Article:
of evidence favors an "RNA World" as an
early stage of life, before DNA assumed
its present role as the molecule that stores
genetic information.

The origin of life remains the deepest of
enigmas: How did this supremely complex
phenomenon get started? The explanation
historically has revolved around DNA, the
genetic molecule that serves as a pattern
for building proteins. Proteins, in turn, form
enzymes, which catalyze, or facilitate, bio-
chemical reactions, including the construc-
tion of DNA.

And thus the paradox: Genes require enzymes,
but enzymes require genes. Which came first?

After a long focus on DNA, many life scien-
tists are coalescing around a concept called
the RNA World, which postulates that life
began with RNA, which, like DNA, is built
of chains of molecules called nucleotides.

Our understanding of RNA has come a long
way since the 1960s, when the "central dogma"
of molecular biology held that RNA was a
simple messenger-boy that carried DNA's
information to ribosomes, the cellular factor-
ies where proteins get built.

Around 1980, biologists realized that not only
could RNA transfer information, but, like pro-
teins, it could also process chemicals - it could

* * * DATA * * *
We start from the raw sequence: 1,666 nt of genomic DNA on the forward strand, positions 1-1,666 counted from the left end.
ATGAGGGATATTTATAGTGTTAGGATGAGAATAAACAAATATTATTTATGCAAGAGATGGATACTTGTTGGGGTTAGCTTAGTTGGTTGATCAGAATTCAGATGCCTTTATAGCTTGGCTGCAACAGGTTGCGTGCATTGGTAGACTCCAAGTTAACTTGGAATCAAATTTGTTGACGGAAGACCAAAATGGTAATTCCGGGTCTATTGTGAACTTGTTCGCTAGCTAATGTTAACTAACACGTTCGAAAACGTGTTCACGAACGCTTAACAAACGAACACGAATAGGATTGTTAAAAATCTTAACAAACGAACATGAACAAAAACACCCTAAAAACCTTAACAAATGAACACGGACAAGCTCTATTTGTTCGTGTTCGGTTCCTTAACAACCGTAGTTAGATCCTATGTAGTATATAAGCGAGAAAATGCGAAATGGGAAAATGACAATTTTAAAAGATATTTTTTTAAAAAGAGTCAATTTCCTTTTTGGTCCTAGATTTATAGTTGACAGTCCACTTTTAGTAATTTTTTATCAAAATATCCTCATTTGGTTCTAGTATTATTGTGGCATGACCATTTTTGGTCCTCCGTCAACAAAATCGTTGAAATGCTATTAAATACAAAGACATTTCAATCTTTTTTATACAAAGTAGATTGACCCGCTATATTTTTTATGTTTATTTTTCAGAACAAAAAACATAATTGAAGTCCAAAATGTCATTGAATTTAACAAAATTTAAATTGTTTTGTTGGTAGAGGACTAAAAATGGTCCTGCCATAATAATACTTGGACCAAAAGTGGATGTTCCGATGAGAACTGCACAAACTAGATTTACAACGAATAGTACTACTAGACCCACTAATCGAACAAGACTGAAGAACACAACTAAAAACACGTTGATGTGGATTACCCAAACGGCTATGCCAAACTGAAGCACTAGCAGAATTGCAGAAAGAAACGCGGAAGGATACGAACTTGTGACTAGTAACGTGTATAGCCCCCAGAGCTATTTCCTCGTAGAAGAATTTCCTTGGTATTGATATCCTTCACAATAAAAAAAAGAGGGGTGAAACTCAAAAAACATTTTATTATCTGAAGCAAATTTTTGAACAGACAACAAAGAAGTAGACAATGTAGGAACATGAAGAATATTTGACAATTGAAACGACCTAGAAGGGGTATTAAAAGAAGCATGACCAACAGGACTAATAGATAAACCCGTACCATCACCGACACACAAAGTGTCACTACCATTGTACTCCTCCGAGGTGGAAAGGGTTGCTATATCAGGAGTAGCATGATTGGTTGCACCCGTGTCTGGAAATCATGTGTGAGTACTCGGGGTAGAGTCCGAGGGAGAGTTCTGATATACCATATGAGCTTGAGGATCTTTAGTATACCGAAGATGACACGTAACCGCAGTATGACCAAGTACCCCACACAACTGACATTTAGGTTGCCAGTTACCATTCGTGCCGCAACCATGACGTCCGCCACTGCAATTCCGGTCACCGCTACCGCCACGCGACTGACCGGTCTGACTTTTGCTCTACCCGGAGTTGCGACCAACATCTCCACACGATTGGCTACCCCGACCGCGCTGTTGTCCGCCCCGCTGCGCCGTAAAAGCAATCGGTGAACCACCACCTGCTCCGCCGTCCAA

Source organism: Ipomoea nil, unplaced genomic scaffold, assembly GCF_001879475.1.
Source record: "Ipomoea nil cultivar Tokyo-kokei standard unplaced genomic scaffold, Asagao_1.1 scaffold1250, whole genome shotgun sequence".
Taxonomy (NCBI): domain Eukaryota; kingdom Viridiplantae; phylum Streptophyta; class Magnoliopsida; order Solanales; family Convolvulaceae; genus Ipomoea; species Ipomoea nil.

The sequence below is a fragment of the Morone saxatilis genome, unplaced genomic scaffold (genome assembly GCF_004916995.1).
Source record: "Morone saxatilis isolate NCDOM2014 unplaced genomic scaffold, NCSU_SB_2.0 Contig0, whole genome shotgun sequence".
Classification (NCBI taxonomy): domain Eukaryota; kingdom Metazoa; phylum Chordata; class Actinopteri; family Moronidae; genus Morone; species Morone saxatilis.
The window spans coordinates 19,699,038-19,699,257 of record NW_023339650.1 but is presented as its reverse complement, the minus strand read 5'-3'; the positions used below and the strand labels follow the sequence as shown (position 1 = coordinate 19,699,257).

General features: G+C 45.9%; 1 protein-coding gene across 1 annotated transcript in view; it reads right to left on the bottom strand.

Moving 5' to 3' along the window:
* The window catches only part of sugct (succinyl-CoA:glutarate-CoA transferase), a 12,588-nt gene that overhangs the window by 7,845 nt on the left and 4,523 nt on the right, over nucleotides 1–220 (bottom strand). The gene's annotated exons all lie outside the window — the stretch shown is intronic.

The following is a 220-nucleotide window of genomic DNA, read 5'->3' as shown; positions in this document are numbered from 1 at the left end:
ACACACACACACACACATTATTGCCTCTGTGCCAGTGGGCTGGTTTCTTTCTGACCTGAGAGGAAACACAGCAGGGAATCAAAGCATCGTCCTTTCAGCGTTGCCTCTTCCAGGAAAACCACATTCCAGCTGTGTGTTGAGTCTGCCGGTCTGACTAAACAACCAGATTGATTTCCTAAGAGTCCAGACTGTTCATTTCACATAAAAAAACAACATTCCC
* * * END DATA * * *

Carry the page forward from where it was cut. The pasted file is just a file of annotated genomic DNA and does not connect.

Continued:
catalyze reactions. That ability to do both jobs
suggested that RNA, not DNA, could be the
primary molecule in life.

DNA stores information "like a computer hard
drive," says Niles Lehman, professor of chem-
istry at Portland State University, "but beyond
that, DNA doesn't do anything. RNA, on the
other hand, can fold into a 3-D structure, that
also allows it to catalyze a chemical reaction."
(As Lehman indicates, to perform its catalytic
function, an enzyme requires a specific three-
dimensional shape.)

Still, even if RNA can catalyze reactions, in
modern cells it gets its information from DNA.
So how could RNA have been assembled in
a epoch before DNA existed? In a series of
recent experiments, Lehman may have found
an answer: Individual units, or "nucleotides,"
of the RNA chain can "self-assemble" spon-
taneously.

Lehman and colleagues started their experi-
ments by removing from a bacterium an RNA
molecule that works as a self-replicating en-
zyme, cut it into four chunks, each about 50
nucleotides long, and then watched the chunks
reassemble themselves into a working enzyme.